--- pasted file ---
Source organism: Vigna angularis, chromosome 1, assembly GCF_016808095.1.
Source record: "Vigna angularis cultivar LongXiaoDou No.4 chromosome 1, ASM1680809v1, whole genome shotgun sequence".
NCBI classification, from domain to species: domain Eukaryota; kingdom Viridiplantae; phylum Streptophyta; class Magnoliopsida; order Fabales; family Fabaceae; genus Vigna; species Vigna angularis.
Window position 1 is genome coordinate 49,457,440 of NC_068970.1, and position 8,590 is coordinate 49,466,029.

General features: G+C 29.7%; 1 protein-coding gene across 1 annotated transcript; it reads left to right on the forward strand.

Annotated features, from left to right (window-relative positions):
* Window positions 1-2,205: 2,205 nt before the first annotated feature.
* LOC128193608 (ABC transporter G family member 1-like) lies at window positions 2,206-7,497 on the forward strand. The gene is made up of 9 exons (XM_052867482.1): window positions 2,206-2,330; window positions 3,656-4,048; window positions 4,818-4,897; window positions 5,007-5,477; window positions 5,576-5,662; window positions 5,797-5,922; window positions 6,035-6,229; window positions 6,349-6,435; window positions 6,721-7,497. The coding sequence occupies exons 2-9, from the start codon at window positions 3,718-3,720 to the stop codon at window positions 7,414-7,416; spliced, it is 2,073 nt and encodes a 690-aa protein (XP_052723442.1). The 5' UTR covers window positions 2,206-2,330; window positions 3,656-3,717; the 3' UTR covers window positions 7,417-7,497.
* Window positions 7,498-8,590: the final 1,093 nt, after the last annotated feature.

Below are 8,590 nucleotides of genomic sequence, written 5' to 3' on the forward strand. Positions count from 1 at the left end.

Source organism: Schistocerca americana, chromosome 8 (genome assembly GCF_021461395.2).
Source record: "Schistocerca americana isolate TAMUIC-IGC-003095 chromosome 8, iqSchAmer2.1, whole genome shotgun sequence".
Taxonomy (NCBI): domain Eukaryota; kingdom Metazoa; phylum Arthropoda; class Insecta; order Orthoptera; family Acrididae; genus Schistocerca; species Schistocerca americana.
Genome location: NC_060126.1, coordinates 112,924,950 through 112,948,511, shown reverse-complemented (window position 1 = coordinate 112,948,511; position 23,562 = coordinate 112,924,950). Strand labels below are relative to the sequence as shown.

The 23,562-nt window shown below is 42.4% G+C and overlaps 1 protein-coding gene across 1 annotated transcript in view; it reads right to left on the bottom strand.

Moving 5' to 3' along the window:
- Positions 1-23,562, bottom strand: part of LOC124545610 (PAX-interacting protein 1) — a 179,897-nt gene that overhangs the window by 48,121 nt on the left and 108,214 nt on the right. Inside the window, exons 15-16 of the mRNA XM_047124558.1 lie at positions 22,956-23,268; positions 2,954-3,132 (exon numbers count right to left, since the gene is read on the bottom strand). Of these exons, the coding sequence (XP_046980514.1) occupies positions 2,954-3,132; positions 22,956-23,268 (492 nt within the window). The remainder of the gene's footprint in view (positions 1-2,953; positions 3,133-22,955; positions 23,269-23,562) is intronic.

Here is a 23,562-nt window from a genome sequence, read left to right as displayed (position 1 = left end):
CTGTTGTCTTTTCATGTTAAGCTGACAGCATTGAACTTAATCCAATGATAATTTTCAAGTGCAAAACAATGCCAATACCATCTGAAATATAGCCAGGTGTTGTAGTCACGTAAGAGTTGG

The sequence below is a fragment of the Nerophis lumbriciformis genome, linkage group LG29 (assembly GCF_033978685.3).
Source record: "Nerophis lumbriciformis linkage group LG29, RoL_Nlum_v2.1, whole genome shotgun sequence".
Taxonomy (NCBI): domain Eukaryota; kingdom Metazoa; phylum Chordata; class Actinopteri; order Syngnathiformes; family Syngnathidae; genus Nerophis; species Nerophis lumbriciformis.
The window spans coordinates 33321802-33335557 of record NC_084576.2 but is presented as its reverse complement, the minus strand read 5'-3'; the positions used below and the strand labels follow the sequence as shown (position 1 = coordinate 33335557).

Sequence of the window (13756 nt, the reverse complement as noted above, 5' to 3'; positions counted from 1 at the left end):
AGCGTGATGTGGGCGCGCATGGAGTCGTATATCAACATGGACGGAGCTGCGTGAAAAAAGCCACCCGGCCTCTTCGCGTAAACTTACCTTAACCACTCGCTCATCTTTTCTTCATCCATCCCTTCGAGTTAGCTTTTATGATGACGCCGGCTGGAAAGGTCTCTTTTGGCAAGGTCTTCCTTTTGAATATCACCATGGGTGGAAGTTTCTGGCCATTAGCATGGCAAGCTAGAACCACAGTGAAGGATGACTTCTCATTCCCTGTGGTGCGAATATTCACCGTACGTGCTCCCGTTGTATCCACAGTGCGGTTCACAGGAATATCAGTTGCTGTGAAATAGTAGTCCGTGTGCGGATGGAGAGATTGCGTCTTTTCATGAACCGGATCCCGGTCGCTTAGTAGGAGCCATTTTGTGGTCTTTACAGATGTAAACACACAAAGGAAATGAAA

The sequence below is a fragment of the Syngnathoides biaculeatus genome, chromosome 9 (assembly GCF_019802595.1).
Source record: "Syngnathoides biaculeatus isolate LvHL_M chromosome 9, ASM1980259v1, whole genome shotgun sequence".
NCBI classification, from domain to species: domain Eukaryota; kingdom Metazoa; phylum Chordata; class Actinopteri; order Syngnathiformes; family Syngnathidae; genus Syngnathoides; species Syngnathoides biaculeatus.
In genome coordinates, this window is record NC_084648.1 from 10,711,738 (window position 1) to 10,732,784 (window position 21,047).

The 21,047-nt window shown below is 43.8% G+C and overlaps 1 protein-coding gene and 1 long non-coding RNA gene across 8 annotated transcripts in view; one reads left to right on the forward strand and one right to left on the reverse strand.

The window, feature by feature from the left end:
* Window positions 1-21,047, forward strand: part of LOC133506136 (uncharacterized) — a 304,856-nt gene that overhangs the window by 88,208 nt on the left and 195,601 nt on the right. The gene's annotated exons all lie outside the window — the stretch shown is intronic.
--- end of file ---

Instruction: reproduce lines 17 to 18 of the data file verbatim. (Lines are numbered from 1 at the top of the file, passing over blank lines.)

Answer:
- Positions 1-23,562, bottom strand: part of LOC124545610 (PAX-interacting protein 1) — a 179,897-nt gene that overhangs the window by 48,121 nt on the left and 108,214 nt on the right. Inside the window, exons 15-16 of the mRNA XM_047124558.1 lie at positions 22,956-23,268; positions 2,954-3,132 (exon numbers count right to left, since the gene is read on the bottom strand). Of these exons, the coding sequence (XP_046980514.1) occupies positions 2,954-3,132; positions 22,956-23,268 (492 nt within the window). The remainder of the gene's footprint in view (positions 1-2,953; positions 3,133-22,955; positions 23,269-23,562) is intronic.

Here is a 23,562-nt window from a genome sequence, read left to right as displayed (position 1 = left end):